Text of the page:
Exploring perceptions of the credibility of policy mixes: The case of German manufacturers of renewable power generation technologies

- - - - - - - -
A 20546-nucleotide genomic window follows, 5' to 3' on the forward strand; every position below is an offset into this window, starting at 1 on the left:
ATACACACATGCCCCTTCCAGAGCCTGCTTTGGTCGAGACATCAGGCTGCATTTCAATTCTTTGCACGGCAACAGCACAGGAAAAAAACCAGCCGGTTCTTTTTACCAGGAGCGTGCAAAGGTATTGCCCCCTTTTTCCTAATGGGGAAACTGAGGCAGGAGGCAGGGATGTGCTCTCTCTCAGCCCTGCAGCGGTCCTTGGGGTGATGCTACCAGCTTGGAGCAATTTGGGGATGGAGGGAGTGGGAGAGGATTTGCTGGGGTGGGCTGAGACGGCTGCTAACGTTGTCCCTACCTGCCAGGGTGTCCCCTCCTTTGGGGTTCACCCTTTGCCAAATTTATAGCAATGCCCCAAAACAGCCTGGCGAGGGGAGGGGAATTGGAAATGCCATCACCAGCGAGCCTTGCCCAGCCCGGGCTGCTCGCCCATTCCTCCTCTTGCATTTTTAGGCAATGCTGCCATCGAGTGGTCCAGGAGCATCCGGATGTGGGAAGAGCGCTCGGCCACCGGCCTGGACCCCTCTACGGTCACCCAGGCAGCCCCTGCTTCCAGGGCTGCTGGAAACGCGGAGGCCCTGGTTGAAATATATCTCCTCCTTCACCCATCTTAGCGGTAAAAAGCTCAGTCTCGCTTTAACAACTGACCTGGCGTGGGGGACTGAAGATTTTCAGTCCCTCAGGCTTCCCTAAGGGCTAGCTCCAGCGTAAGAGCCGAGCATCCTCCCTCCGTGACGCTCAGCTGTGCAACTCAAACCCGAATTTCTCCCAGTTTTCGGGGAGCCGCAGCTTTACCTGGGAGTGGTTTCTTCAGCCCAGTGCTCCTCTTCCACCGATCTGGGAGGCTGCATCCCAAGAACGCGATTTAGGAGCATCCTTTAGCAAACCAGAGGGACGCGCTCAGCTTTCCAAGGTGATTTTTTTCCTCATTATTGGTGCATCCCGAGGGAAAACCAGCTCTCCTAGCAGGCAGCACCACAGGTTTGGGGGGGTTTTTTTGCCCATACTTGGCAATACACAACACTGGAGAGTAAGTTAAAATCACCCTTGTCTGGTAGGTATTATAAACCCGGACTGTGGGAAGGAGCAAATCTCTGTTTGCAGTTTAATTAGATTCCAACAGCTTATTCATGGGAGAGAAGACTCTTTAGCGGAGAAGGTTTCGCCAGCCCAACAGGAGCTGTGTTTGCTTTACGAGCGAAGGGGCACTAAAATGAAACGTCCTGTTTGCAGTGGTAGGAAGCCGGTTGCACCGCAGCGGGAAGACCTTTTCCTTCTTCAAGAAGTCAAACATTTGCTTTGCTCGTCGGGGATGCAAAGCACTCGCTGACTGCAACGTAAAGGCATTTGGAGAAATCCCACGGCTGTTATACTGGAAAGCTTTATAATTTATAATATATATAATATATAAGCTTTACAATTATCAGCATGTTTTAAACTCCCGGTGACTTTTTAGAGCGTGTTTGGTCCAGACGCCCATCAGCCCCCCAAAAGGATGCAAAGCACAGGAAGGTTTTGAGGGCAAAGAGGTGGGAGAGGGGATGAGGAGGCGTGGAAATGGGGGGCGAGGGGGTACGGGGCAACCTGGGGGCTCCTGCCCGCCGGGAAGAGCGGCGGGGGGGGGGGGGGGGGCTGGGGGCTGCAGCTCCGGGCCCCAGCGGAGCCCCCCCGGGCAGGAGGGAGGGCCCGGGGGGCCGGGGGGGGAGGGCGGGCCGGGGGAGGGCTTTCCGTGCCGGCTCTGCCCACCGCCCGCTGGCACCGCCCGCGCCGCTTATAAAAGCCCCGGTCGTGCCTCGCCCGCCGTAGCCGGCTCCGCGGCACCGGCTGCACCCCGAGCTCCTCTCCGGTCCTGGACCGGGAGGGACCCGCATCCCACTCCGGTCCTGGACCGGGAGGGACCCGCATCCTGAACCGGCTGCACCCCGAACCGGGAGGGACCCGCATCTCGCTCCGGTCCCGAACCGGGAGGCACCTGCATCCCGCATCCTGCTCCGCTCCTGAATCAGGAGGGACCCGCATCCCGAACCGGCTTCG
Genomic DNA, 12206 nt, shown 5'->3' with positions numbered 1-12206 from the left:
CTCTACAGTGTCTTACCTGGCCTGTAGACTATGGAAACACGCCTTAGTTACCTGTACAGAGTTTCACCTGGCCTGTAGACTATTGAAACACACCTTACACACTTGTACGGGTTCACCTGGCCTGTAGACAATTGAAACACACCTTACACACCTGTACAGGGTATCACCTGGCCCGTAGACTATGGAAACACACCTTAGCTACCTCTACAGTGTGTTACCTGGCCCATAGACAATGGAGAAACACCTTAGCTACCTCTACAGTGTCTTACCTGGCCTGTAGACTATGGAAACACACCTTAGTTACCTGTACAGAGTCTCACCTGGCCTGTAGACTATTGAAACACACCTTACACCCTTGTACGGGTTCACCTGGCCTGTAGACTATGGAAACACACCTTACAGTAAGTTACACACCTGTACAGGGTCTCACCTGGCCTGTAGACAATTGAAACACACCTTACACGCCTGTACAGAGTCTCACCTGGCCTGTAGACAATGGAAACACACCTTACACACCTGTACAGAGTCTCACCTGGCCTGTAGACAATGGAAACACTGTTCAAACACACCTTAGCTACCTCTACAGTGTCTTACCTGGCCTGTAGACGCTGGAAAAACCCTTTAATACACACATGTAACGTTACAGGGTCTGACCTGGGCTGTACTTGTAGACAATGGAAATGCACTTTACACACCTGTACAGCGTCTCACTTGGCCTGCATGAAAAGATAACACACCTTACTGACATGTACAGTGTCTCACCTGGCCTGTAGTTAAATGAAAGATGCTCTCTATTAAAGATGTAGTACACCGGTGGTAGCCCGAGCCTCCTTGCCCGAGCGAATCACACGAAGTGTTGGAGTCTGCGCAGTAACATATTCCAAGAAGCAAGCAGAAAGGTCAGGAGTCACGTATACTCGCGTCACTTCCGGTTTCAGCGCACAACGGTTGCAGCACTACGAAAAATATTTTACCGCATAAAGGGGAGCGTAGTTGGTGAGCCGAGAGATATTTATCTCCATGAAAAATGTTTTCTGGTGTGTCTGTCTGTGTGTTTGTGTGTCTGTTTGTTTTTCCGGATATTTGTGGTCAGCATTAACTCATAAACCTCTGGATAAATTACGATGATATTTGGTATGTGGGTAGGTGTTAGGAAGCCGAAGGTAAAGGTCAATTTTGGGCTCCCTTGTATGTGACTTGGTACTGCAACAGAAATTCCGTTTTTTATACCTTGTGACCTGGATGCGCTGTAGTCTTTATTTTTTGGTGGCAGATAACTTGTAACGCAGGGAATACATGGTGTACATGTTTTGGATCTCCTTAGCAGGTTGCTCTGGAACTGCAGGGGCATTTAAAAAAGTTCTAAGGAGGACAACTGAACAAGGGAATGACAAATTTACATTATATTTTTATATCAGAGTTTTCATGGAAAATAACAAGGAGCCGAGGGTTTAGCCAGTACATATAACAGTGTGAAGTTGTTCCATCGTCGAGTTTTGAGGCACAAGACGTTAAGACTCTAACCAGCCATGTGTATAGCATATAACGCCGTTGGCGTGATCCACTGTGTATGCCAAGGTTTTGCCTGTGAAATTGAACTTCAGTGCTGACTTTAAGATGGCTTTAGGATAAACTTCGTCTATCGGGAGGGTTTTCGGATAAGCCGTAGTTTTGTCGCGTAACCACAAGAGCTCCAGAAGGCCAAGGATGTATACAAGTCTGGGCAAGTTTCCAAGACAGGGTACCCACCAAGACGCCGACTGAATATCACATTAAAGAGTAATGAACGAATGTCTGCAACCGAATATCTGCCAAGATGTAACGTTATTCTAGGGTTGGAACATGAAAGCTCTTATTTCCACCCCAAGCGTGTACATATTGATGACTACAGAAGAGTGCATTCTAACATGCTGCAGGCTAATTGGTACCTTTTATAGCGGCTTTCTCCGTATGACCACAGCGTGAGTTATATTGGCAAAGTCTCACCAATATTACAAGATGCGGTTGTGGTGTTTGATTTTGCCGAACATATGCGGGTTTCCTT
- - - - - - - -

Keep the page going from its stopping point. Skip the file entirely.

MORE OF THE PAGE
The credibility of climate policy has been identified as paramount factor for low-carbon investment and innovation and is thus key for the cost-effective achievement of the decarbonization objectives set out in the Paris Agreement. Yet, despite its importance we have only limited insights into how such policy credibility is formed. To address this gap we explore whether and to what extent corporate perceptions of policy credibility depend on the current policy mix with its national targets, concrete policy instruments and their consistency as well as policy making and implementation. For this, we use the case of the German Energiewende and rely on data collected in 2014 through a survey of German manufacturers of renewable power generation technologies. We analyze the answers of 390 companies through a linear regression to identify policy mix related determinants of perceived policy credibility - measured by a novel indicator based on four survey items. We find that corporate perceptions of policy credibility are mainly shaped by two characteristics of the policy mix, namely the coherence of policy making and implementation, followed by the consistency of the policy mix. Elements of the policy mix matter as well, in particular changes in the design of the core demand pull instrument (the Renewable Energy Sources Act, EEG) and the nuclear phase-out policy, but also the German targets for the expansion of renewable energies play a role. These insights enable us to derive more general implications for policy makers around the world interested in promoting the innovation-led decarbonization of the economy by safeguarding and increasing policy credibility.